This is one of several antique art prints I have listed that was published by L'Illustration, a weekly French newspaper/magazine in Paris operating from 1843 to 1944. It often published special art editions as well individual prints like this one. The original "Book of Peace" oil painting on wood panel by Edgard Maxence (1871–1954) can be viewed at the Art Gallery of New South Wales in Australia. Maxence exhibited it at the 1913 Salon de Paris. This black and white print still captures Maxence's style, a very ethereal, spiritual feel. There's such a contrast between the the subject's porcelain ghostly white skin and the dark surroundings. These two women virtually glow!
The page measures just under 15 inches by about 10.25 inches. The print itself is about 7.75 by 11.75 inches. It is attached to the border page at the left side. Verso is blank. The first photo is a direct scan and the rest are photographs. The print is overall in fine antique condition considering its age. The bottom left corner turns up, but once matted and framed properly, it will look fine -- it's not creased. I've included a photo of the postcard version. I think it would be rather "artsy" to frame the large black and white print with the colored postcard as an inset. (If you don't already have the postcard in your collection, I'll include it for free with this print.) All computer screens are calibrated differently, so I'm not sure what colors you're seeing and I don't think the scan nor the photos accurately capture the matte gray and blue-green border on the black and white print, but between them all, you get an idea.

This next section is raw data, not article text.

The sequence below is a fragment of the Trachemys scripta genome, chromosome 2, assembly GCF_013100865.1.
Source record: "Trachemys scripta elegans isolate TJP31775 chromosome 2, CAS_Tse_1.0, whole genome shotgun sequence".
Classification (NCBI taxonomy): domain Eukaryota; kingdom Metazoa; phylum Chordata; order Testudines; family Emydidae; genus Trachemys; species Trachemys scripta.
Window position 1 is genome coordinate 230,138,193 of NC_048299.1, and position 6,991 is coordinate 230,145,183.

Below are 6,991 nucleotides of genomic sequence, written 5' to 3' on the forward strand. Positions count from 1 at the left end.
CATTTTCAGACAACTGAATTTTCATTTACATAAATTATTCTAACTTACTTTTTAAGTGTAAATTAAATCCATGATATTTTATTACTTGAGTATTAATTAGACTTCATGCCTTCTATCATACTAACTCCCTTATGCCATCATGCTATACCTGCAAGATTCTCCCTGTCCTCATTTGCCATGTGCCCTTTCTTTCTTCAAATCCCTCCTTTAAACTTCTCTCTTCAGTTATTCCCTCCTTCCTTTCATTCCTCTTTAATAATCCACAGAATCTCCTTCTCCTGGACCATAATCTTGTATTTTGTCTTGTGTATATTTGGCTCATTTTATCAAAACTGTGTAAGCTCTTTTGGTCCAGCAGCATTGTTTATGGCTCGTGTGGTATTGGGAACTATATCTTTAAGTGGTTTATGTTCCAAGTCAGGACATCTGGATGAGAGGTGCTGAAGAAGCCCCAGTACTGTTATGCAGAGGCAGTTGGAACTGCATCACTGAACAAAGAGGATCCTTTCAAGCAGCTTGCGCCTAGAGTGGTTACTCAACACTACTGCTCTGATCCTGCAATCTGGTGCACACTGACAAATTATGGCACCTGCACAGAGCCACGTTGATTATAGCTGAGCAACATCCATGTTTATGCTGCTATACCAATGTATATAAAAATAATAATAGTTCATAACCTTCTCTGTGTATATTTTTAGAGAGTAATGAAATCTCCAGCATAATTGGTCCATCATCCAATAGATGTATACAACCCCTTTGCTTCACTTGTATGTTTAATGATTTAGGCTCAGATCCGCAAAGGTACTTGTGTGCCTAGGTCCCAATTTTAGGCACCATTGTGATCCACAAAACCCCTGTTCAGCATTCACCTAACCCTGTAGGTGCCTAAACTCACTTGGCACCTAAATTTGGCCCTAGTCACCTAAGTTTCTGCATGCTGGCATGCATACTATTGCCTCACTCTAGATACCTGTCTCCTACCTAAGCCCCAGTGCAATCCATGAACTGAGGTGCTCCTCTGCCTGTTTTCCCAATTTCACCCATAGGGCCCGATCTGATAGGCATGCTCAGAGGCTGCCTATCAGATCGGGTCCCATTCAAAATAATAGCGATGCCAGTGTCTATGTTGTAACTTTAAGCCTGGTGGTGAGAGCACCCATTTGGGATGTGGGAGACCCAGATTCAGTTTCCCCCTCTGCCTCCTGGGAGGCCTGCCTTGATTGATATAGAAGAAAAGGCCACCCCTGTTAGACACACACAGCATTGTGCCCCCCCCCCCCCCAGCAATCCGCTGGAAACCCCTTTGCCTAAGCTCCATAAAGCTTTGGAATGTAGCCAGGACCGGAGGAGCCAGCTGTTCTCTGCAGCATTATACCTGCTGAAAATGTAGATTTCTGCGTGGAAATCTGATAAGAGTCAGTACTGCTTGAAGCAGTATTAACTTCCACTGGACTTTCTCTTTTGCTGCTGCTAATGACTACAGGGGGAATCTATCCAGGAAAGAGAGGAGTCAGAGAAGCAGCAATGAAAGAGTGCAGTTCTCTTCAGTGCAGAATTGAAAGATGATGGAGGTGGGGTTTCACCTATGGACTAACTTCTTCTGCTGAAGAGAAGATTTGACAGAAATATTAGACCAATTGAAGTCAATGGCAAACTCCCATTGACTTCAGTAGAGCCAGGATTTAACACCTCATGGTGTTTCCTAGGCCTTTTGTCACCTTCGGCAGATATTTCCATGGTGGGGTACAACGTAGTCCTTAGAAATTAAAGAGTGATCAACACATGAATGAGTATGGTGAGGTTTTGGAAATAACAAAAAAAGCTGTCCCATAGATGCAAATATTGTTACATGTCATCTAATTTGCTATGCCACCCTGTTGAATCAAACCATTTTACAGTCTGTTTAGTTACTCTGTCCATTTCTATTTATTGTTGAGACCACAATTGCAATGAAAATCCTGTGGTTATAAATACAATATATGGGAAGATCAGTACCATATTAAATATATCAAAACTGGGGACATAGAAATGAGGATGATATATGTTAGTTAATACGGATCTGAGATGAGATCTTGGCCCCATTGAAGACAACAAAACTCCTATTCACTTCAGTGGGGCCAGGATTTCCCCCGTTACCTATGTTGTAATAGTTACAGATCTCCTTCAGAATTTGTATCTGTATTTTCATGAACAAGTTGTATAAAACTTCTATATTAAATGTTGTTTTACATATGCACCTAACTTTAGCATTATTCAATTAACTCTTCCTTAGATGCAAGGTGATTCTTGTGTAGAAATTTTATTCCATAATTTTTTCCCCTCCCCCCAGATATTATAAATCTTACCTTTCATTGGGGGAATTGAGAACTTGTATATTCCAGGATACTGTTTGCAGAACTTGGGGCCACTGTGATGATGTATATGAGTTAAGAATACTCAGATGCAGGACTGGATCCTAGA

Maxence was a French Symbolist painter born in Nantes, France. On a non-religious theme, Maxence is famous for beauties shown smoking on Job cigarette advertisement postcards. But it's his religious images that I find ... well, other worldly! Maxence was a recognized artist in his day. He exhibited in the Salon des Artistes Français from 1894 until 1939, and was active on the salon's committees and juries. Maxence combined a highly trained technique with a taste for medieval and mythical subjects and for hermetic imagery. (Thanks to Wikipedia for this information. I highly recommend you look up Wiki's information about Maxence, if nothing else but to see a photo of the artist wearing 'sabots,' the French version of Dutch wooden shoes.)
Two antique French postcards featuring Maxence's art are listed here: https://www.rubylane.com/item/274812-8638/Two-Edgard-Max78ence-Antique-French-Religious
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